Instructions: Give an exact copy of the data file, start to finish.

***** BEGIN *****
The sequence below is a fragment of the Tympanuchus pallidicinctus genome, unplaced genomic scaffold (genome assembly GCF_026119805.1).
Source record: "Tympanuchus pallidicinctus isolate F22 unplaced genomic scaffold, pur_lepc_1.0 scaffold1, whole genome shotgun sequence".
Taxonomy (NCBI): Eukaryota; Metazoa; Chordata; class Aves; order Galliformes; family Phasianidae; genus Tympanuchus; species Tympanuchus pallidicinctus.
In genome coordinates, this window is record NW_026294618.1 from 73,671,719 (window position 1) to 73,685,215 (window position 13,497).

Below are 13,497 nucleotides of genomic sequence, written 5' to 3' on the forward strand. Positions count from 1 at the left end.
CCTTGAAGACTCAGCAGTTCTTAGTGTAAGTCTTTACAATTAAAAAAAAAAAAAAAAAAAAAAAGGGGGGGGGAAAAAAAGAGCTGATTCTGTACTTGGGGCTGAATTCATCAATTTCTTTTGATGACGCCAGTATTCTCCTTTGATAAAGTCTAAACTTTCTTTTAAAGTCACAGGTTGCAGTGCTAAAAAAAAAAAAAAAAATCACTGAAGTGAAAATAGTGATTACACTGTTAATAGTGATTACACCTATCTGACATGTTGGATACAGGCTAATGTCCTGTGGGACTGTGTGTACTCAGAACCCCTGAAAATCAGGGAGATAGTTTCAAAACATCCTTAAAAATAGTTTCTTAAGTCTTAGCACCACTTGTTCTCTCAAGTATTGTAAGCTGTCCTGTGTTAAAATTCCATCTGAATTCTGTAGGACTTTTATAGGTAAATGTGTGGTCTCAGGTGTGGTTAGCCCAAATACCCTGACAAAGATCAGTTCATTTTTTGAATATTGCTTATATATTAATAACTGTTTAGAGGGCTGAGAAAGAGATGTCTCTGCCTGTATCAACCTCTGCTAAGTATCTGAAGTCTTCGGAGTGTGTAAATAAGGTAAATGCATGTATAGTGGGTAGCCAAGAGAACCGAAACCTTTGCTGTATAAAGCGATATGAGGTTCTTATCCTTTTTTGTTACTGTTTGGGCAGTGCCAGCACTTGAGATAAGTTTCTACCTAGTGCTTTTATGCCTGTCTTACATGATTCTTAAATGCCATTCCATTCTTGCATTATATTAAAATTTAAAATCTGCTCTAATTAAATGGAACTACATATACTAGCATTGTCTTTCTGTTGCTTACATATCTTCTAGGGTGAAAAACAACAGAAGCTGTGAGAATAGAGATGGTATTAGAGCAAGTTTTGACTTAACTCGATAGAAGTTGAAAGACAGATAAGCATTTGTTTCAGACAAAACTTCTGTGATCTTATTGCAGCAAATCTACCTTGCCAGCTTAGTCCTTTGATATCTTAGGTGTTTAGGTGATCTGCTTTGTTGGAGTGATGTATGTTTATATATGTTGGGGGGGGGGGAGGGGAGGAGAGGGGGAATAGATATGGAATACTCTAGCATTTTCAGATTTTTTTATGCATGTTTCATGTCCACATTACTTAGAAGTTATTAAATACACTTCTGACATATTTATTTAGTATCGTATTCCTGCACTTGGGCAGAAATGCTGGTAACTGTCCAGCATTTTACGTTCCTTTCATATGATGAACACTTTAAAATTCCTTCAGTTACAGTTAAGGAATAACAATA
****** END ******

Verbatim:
The sequence below is a fragment of the Tympanuchus pallidicinctus genome, unplaced genomic scaffold (genome assembly GCF_026119805.1).
Source record: "Tympanuchus pallidicinctus isolate F22 unplaced genomic scaffold, pur_lepc_1.0 scaffold1, whole genome shotgun sequence".
Taxonomy (NCBI): Eukaryota; Metazoa; Chordata; class Aves; order Galliformes; family Phasianidae; genus Tympanuchus; species Tympanuchus pallidicinctus.
In genome coordinates, this window is record NW_026294618.1 from 73,671,719 (window position 1) to 73,685,215 (window position 13,497).

Below are 13,497 nucleotides of genomic sequence, written 5' to 3' on the forward strand. Positions count from 1 at the left end.
CCTTGAAGACTCAGCAGTTCTTAGTGTAAGTCTTTACAATTAAAAAAAAAAAAAAAAAAAAAAAGGGGGGGGGAAAAAAAGAGCTGATTCTGTACTTGGGGCTGAATTCATCAATTTCTTTTGATGACGCCAGTATTCTCCTTTGATAAAGTCTAAACTTTCTTTTAAAGTCACAGGTTGCAGTGCTAAAAAAAAAAAAAAAAATCACTGAAGTGAAAATAGTGATTACACTGTTAATAGTGATTACACCTATCTGACATGTTGGATACAGGCTAATGTCCTGTGGGACTGTGTGTACTCAGAACCCCTGAAAATCAGGGAGATAGTTTCAAAACATCCTTAAAAATAGTTTCTTAAGTCTTAGCACCACTTGTTCTCTCAAGTATTGTAAGCTGTCCTGTGTTAAAATTCCATCTGAATTCTGTAGGACTTTTATAGGTAAATGTGTGGTCTCAGGTGTGGTTAGCCCAAATACCCTGACAAAGATCAGTTCATTTTTTGAATATTGCTTATATATTAATAACTGTTTAGAGGGCTGAGAAAGAGATGTCTCTGCCTGTATCAACCTCTGCTAAGTATCTGAAGTCTTCGGAGTGTGTAAATAAGGTAAATGCATGTATAGTGGGTAGCCAAGAGAACCGAAACCTTTGCTGTATAAAGCGATATGAGGTTCTTATCCTTTTTTGTTACTGTTTGGGCAGTGCCAGCACTTGAGATAAGTTTCTACCTAGTGCTTTTATGCCTGTCTTACATGATTCTTAAATGCCATTCCATTCTTGCATTATATTAAAATTTAAAATCTGCTCTAATTAAATGGAACTACATATACTAGCATTGTCTTTCTGTTGCTTACATATCTTCTAGGGTGAAAAACAACAGAAGCTGTGAGAATAGAGATGGTATTAGAGCAAGTTTTGACTTAACTCGATAGAAGTTGAAAGACAGATAAGCATTTGTTTCAGACAAAACTTCTGTGATCTTATTGCAGCAAATCTACCTTGCCAGCTTAGTCCTTTGATATCTTAGGTGTTTAGGTGATCTGCTTTGTTGGAGTGATGTATGTTTATATATGTTGGGGGGGGGGGAGGGGAGGAGAGGGGGAATAGATATGGAATACTCTAGCATTTTCAGATTTTTTTATGCATGTTTCATGTCCACATTACTTAGAAGTTATTAAATACACTTCTGACATATTTATTTAGTATCGTATTCCTGCACTTGGGCAGAAATGCTGGTAACTGTCCAGCATTTTACGTTCCTTTCATATGATGAACACTTTAAAATTCCTTCAGTTACAGTTAAGGAATAACAATA